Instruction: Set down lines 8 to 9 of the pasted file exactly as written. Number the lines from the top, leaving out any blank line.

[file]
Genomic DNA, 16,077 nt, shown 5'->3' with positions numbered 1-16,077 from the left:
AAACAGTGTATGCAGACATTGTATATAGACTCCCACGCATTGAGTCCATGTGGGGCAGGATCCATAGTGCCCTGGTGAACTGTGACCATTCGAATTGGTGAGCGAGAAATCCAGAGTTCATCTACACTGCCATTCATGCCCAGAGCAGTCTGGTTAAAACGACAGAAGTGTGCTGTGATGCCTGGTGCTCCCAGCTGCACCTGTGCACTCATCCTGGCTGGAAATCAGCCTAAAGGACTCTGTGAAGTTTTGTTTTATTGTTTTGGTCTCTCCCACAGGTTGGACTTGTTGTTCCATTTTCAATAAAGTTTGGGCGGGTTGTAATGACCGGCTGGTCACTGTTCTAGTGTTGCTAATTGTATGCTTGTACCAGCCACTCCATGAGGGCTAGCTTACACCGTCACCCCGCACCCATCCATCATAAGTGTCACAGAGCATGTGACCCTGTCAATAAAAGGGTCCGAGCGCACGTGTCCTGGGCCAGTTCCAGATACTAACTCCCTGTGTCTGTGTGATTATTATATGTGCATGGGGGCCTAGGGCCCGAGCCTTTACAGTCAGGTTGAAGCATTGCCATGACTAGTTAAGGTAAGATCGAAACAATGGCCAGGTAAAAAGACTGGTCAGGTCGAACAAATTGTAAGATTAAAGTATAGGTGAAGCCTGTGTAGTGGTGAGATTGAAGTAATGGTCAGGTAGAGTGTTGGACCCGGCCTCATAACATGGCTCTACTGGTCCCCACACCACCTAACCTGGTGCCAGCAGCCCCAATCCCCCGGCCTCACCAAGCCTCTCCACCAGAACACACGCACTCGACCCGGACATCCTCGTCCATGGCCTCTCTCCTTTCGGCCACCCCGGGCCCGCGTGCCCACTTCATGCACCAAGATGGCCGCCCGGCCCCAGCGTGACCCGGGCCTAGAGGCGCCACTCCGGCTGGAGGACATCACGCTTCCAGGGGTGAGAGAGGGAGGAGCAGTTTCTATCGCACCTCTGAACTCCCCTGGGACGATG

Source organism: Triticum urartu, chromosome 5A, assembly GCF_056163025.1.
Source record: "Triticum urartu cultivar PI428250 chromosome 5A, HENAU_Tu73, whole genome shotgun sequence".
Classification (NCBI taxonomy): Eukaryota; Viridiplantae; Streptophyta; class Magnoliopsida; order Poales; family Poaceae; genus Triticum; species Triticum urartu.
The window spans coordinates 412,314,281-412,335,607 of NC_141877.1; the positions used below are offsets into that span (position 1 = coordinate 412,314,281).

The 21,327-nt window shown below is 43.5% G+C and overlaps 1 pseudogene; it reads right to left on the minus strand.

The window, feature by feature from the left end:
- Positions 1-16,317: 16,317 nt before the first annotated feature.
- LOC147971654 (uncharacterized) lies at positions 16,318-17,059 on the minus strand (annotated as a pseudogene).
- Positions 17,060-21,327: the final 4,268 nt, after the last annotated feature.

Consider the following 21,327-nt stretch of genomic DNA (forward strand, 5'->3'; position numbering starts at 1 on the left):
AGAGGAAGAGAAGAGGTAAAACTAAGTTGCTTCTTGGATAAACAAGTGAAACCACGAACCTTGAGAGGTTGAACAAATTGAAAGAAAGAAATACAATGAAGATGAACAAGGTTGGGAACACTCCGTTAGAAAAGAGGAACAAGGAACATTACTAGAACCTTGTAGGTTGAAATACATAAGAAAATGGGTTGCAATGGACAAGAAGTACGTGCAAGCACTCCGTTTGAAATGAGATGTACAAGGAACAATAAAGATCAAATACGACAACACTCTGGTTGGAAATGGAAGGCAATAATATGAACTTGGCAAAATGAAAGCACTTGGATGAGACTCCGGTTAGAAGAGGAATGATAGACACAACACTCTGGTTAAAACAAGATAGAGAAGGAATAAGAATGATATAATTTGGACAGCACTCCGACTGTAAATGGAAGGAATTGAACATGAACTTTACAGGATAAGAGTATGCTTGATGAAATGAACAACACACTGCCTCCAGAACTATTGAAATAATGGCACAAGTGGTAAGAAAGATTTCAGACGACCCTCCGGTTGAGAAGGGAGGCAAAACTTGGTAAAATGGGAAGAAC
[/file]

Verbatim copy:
The window, feature by feature from the left end:
- Positions 1-16,317: 16,317 nt before the first annotated feature.